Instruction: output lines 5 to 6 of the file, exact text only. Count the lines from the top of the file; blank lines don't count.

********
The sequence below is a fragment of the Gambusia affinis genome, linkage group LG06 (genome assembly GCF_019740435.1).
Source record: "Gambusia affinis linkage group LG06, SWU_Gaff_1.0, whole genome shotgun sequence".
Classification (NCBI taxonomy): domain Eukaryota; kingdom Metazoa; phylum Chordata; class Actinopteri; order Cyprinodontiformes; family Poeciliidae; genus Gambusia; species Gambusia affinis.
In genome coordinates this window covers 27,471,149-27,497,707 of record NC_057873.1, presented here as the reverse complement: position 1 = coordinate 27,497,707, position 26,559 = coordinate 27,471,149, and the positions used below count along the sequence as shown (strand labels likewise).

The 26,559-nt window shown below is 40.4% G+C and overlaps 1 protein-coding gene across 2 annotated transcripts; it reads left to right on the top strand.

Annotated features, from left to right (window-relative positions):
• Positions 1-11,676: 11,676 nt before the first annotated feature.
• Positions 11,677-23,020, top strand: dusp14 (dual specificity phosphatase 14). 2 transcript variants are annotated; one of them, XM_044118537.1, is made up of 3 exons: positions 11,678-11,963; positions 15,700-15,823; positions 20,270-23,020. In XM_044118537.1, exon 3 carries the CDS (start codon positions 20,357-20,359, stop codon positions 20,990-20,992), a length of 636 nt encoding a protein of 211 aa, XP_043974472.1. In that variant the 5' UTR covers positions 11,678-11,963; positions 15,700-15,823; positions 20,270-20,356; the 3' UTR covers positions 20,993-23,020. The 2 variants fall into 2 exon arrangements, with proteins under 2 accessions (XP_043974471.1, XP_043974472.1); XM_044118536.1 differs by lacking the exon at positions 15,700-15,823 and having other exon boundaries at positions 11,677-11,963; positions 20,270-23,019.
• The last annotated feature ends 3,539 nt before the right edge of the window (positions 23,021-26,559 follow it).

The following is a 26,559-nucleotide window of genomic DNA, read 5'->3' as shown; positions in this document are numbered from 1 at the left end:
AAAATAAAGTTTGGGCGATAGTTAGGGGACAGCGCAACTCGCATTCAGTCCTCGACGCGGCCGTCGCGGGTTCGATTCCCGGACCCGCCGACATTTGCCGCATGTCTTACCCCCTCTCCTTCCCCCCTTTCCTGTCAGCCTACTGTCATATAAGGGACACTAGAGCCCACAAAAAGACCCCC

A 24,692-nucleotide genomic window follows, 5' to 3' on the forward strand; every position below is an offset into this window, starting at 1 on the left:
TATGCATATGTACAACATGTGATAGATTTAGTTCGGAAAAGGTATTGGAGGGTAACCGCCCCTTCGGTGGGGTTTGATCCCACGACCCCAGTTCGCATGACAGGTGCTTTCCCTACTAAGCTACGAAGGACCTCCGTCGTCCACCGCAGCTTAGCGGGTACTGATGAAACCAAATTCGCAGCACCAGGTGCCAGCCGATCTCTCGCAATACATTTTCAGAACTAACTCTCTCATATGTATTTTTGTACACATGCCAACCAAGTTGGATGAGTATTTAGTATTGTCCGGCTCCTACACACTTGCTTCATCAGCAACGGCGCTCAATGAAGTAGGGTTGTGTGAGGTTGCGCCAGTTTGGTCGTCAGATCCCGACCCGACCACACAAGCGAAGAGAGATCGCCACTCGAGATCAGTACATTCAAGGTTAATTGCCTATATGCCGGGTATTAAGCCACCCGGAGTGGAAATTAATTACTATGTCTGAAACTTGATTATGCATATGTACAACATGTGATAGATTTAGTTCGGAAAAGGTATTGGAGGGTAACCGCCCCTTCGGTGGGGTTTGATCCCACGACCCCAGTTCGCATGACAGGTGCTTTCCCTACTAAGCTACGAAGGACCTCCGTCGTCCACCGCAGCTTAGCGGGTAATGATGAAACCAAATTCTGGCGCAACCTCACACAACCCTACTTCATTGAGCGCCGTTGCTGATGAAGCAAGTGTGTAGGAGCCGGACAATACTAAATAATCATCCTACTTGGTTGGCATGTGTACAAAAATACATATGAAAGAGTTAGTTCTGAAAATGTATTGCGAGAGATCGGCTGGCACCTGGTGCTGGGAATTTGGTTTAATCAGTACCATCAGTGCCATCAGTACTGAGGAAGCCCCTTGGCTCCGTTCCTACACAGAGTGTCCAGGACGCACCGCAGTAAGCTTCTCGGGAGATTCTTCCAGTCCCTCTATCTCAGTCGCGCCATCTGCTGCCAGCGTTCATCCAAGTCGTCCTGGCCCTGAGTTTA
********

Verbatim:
The 26,559-nt window shown below is 40.4% G+C and overlaps 1 protein-coding gene across 2 annotated transcripts; it reads left to right on the top strand.

Annotated features, from left to right (window-relative positions):